Winter Snow Poses Little Risk For Home Solar Panel Systems

Millions of Americans living on the East Coast are bracing for the furious winter mix that may occur if Hurricane Sandy collides with early snow storm cells. As the cold and precipitation approaches, many are concerned about travel conditions, and how they’ll keep their homes warm without a giant energy bill.

But what about houses that have already gone solar? I’ve never really thought about it before, but what happens when they’re buried by a winter snow storm? According to research out of Michigan Technological University, winter snow poses little to no risk for home solar panel systems. In fact, a covering of snow might even boost photovoltaic production.

snow-covered-solar-panel

Image via Shutterstock

Together with researchers from St. Lawrence College and Queen’s University, in Kingston, Ontario, and a team of 20 industry partners, MTU’s Joshua Pierce created a computer model to predict how much power generation would decline in various amounts of snow cover and on different types of solar modules mounted at different angles, from flat to steeply pitched. Results shows that even during the dark and stormy winter, power loss was minimal across the board.

“Sometimes snow actually helps solar cells,” said Pearce. Wondering how that can be possible? Well, Pearce is referring to the albedo effect, when sunlight reflects off snow. When piled up around a solar array (not directly on top of, that snow needs to be brushed off) snow can make a panel generate more electricity in the same way that it gives skiers sunburn on sunny winter days.

Beth Buczynski is a freelancer writer and editor currently living in the Rocky Mountain West. Her articles appear on Care2, Ecosalon and Inhabitat, just to name a few. So far, Beth has lived in or near three major U.S. mountain ranges, and is passionate about protecting the important ecosystems they represent. Follow Beth on Twitter as @ecosphericblog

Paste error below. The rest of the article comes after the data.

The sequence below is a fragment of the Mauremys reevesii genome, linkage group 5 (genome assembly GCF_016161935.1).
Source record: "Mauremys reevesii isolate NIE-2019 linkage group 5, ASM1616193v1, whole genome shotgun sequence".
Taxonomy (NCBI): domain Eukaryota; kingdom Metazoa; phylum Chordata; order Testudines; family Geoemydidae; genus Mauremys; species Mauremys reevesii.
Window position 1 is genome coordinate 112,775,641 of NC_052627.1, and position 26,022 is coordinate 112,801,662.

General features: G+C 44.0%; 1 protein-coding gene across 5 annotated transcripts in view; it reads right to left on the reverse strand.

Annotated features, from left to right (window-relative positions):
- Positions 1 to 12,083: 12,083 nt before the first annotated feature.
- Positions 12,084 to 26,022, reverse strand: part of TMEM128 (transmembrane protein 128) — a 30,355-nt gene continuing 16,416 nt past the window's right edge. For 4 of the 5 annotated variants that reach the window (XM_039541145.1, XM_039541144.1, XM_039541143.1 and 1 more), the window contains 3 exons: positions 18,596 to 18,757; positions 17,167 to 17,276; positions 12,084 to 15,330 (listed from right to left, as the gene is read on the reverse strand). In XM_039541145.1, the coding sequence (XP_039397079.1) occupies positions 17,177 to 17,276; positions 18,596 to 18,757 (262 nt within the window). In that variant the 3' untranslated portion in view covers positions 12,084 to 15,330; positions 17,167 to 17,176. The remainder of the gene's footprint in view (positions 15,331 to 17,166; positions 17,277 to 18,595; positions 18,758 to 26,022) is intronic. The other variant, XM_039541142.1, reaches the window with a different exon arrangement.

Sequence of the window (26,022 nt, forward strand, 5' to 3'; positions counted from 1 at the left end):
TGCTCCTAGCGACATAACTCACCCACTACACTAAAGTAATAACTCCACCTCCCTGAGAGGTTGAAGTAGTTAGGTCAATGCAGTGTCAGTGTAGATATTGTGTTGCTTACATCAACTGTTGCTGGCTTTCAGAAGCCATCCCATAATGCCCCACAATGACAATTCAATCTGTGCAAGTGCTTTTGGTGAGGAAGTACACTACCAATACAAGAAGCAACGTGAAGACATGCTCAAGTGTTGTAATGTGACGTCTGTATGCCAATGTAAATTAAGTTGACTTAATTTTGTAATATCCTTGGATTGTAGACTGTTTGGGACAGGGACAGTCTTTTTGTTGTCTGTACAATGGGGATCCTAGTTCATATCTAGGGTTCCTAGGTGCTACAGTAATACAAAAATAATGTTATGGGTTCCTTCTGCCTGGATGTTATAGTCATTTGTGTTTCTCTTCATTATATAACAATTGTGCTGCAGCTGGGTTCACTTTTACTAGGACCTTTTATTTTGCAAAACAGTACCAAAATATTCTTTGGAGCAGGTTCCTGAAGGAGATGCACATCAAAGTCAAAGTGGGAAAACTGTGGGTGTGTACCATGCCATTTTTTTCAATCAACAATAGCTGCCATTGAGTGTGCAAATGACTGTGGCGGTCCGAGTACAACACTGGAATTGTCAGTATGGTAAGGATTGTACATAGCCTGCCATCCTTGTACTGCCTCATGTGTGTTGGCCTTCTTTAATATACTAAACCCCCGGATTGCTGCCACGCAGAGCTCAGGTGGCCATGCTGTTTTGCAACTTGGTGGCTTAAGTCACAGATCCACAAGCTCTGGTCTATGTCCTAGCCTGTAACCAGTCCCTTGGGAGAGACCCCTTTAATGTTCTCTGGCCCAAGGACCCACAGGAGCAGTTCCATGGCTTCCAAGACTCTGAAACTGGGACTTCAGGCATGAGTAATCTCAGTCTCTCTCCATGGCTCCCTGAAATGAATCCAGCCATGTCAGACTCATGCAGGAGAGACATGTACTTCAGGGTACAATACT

• Sandra

      If you have installed solar panels on a roof that is still under the manufacturers warranty, in all likelihood you have voided the warranty.

      What does this mean?

      It means that when you claim with your insurance company for anything regarding the structural integrity of your home, your insurance company can legally refuse your claim, meaning that you would have to remedy any damage yourself, at your own expense, even though you beleived that you were covered.

      This is going to be a significant issue for people in New Jersey needing to make claims after Hurricane Sandy. Insurance companies are going to be facing massive losses and will limit their exposure by using the 100% legal argument.

      If you don’t believe me, read the terms and conditions of your home insurance policy in detail.

      The Devil is always in the detail.

    • John

      A few years ago I decided against solar for the same reason after I read this blog.

      http://renaissanceronin.wordpress.com/2008/12/15/solar-panels-killed-my-roof-e-i-e-i-ouch/